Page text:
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Kids should get universal free school meals—and have enough time to eat them

3 min read

We can credit the COVID-19 pandemic with creating momentum for universal free school meals after decades of calls that didn't come to much. Today, eight states have some version of the policy in place, and it's a very good thing. Universal school meals have significant benefits, including lower food insecurity, better educational outcomes, and in some cases fewer disciplinary issues.

But there's something many school districts need to change to ensure that kids get the full benefit of universal school meals: They need to give kids more time for lunch. The CDC recommends 20 seated minutes at lunch. Not 20 minutes – 20 minutes in their seats to eat and socialize. But many districts fall short of that, and it has an impact.

My home state of Massachusetts has universal school meals. My child's school – and I believe this is true of much if not all of our district – has 20 minute lunch periods, of which kids might spend less than half seated. What does that mean? According to a study from the Harvard T.H. Chan School of Public Health, "students with less than 20 minutes to eat lunch consumed 13% less of their entrées, 12% less of their vegetables, and 10% less of their milk than students who had at least 25 minutes to eat. While there were no notable differences between the groups in terms of entrée, milk, or vegetable selections, those with less time to eat were significantly less likely to select a fruit (44% vs. 57%). Also, there was more food waste among groups with less time to eat."

Even where lunches haven't gotten shorter over time, kids may be spending more time in line as more of them get school lunches or as school populations grow. And the head of the School Nutrition Association pointed out to Education Week that the successful push for more fresh fruits and vegetables in school lunches means that lunches can take longer to eat: "When you think about eating an apple versus a canned pear—those types of textures, those things make a difference."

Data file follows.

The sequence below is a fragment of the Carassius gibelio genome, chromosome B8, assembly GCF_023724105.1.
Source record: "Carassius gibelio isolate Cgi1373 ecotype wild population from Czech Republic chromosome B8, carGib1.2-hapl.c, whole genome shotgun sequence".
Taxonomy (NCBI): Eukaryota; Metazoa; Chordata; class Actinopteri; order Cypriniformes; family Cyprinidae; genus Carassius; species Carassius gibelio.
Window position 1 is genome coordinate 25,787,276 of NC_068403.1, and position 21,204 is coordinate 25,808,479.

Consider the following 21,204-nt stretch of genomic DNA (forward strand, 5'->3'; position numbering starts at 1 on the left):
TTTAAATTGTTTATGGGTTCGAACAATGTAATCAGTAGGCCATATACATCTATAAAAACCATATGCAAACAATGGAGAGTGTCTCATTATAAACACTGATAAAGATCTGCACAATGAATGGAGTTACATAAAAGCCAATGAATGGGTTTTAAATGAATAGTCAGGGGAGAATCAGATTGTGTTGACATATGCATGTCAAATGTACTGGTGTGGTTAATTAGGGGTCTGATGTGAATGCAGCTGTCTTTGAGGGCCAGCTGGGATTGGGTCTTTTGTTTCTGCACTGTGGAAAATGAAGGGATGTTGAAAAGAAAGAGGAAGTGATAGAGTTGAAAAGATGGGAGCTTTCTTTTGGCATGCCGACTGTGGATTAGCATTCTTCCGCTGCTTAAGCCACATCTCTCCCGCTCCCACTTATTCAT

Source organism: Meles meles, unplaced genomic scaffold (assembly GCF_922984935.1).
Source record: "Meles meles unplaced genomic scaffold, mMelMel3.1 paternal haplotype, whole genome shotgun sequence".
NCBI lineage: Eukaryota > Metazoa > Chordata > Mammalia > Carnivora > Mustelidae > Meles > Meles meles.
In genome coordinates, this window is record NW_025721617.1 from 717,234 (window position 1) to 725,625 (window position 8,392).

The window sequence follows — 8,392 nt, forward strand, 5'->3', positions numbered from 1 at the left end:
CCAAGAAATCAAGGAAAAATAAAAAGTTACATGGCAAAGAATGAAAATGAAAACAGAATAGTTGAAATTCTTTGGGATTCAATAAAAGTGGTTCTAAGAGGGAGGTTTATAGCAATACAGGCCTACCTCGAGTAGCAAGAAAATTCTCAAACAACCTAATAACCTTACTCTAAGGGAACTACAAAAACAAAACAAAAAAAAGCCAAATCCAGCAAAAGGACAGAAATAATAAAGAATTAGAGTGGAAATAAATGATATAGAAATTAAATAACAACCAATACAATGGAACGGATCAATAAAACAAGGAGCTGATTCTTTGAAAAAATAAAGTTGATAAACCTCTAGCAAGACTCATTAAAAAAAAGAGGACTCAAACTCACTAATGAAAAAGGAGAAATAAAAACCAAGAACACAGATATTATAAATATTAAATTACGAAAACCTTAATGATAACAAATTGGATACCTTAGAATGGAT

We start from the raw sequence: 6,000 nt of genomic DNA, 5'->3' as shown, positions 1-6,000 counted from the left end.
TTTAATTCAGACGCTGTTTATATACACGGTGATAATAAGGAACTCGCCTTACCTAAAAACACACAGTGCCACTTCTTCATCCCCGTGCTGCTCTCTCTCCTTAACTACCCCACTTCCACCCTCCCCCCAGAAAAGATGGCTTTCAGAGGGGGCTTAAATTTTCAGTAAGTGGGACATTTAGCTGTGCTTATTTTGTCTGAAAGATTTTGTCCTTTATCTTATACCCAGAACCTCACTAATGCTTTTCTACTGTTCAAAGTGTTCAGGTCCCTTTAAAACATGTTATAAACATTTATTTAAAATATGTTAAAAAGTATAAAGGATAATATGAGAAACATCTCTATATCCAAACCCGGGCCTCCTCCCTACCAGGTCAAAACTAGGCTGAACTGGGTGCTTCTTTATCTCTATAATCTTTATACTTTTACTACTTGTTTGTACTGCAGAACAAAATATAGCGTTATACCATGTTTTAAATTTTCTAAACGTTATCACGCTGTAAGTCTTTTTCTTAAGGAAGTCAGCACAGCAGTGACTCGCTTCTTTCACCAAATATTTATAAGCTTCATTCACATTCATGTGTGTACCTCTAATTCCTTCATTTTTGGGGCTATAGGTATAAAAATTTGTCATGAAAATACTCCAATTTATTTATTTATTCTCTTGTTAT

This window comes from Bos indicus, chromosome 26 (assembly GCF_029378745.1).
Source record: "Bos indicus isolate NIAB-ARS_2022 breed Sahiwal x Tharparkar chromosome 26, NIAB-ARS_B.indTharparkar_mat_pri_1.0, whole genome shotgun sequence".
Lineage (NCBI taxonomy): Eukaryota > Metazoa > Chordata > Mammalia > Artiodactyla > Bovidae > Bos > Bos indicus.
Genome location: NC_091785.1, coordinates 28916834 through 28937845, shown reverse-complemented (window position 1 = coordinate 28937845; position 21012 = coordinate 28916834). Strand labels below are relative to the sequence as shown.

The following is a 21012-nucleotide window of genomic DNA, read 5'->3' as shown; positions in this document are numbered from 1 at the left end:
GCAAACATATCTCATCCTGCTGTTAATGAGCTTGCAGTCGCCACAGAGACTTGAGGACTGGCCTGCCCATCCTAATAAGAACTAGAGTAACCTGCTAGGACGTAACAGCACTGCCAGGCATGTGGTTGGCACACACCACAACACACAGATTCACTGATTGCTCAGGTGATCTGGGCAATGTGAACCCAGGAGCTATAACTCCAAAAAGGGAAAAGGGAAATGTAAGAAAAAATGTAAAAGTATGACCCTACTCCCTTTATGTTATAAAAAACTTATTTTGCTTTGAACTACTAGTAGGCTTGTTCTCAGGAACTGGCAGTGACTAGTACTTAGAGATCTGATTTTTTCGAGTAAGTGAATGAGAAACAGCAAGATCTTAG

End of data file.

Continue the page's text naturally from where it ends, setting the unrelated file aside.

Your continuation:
Having enough time to eat a full lunch is a basic humanity issue that is also emphatically an equity issue. "Many children, especially those from low-income families, rely on school meals for up to half their daily energy intake so it is essential that we give students a sufficient amount of time to eat their lunches,” Juliana Cohen, the study's lead author noted.

My own child's experience points to another way lunch length is an equity issue. Early in second grade, he reported that he was spending most of his lunchtime in line, waiting for his school lunch. But his friends who brought lunch from home didn't have to wait – they were sitting and eating and chatting while he was in line. So kids who get school lunches not only lose time to eat, they lose time to socialize that their peers whose families send lunch get. Social time in school should not be dependent on family income.

Making and sending lunch to school was a hassle for us as working parents and it meant that my kid didn't get the range of different foods he would have gotten through the school kitchen – he got extremely sick of turkey sandwiches and cream cheese sandwiches – but those are minor things. For many other kids it's a much bigger issue. It's about having time to eat what may be a major source of nutrition in daily life. But it's about having time to relax and goof around and just be kids for a few minutes, and kids from low-income families should get just as much of that as kids whose families don't rely on free school meals.

Our district, by the way, has a policy requiring the 20 seated minutes recommended by the CDC. District leadership ignored that policy in a push for more instructional time. Because kids will definitely get more out of an extra few minutes of math worksheets if they've just waited in line for a while and then had less than 10 minutes to bolt down their food. (In case the sarcasm isn't clear, they definitely will not. This is poor educational practice as well as poor moral practice.) Our district leaders talk a lot about equity, but I don't see how you can claim to be promoting equity while specifically disadvantaging kids who rely on free school lunch for food security. 

It's time for school districts to understand lunch as an important part of the school day, one that helps academic and social-emotional learning as well as, you know, feeding hungry kids.


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